Editor’s Note: This whiskey was provided to us as a review sample by Bruichladdich. This in no way, per our editorial policies, influenced the final outcome of this review. It should also be noted that by clicking the buy link towards the bottom of this review our site receives a small referral payment which helps to support, but not influence, our editorial and other costs.
The Bruichladdich Distillery produces three different labels. There’s the eponymous Bruichladdich, which is entirely unpeated. There’s Octomore, which is extravagantly peated (and unconventional in other ways). And there’s Port Charlotte, which offers what’s probably closest to the canonical Islay style: robustly smoky whiskies with a maritime tinge.
Port Charlotte whisky gets its name from the village of Port Charlotte, a white-walled and windswept sort of place just a couple of kilometers down the road from Bruichladdich. This release, Port Charlotte 10, is distilled from 100% Scottish barley peated to 40 ppm. Ppm stands for parts per million phenol, a common method for for gauging the smokiness of malted barley that isn’t always useful for consumers. The distillate ages at least 10 years on Islay in a mix of first- and second-fill American whiskey casks, and second-fill French wine casks. It’s bottled at 50% ABV and, like all of Bruichladdich’s whiskies, without coloring or chill filtration.
Bruichladdich is proud of its commitment to the island community as an employer and neighbor. While it is the second-smallest distillery on Islay, Bruichladdich claims to be its largest private employer, with over 80 islanders on payroll. Just 3,200 people live on Islay, which means about 2.5% of the population works at Bruichladdich. A focus on island-grown barley and barley provenance, on-island warehouses, and environmental sustainability remains an unconventionally central component of Bruichladdich’s operations.
Tasting Notes: Port Charlotte 10-Year-Old
Vital Stats: 10 years old. 100% malted barley. Matured in ex-bourbon and ex-wine casks. 50% ABV. Bottled without chill filtration or coloring. Priced around $60. Islay, Scotland.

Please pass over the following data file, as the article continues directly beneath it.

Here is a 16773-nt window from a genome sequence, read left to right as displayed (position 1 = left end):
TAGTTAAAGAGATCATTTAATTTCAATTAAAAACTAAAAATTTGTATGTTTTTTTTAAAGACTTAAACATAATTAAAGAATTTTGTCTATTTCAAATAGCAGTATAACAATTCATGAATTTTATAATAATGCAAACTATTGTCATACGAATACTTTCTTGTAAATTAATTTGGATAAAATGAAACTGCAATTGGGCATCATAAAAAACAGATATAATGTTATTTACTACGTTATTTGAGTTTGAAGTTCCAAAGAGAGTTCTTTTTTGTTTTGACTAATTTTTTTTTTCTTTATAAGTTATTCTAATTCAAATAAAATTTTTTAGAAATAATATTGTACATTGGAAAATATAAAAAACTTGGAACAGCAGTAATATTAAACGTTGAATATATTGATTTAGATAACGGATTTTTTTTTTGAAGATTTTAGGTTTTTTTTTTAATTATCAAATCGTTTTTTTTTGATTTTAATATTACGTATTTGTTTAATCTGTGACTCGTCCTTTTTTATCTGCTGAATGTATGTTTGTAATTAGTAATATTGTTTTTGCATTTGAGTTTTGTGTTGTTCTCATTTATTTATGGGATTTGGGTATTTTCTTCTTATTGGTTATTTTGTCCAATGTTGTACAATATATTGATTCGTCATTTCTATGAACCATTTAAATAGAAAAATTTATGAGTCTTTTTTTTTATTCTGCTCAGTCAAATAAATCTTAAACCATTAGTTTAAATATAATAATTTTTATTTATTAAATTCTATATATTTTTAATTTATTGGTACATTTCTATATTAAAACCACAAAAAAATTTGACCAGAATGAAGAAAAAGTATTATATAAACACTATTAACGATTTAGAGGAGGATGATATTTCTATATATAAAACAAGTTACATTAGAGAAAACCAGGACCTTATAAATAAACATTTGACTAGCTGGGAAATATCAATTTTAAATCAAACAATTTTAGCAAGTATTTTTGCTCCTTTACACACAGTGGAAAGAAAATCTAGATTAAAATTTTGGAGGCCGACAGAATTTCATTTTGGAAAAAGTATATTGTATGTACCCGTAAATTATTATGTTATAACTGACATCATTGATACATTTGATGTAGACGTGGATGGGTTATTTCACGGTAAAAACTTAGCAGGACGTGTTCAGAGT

Appearance: Very pale gold
Nose: Balanced and harmonious, with bright tangerine, cereal grains, and a kind of madeira-like nuttiness. A combination of almond, allspice, and lime is vaguely reminiscent of tiki drinks. Atop it all floats a somewhat neutral smoke that reads more like a wood fire than the antiseptic, industrial character of some other Islay malts.
Palate: Dry, dense, and woodsy, with plenty of deep, nutty caramelized flavors. I get very dark caramel, and chocolate as well as a smoldering, insence-y kind of smoke as well as a savory meatiness. A splash of water releases a plume of warm campfire smoke, burnt barley sugar, salted lemons, peppercorns, and a bitter herbal tone like chamomile or yarrow.
Port Charlotte 10 is a lovely whisky–and, like many of Bruichladdich’s core whiskies, a startlingly good value. It’s dense, compact, and focused, with a distinctive charred sort of smokiness. I found it rather closed neat, but delicious with a bit of water.
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Margarett Waterbury is the author of Scotch: A Complete Introduction to Scotland's Whiskies and a full-time freelance writer and editor. Her work has appeared in Whisky Advocate, Food and Wine, Spirited Magazine, Artisan Spirit, Edible Seattle, Sip Northwest, Civil Eats, Travel Oregon, Artisan Spirit, and many other publications. She is...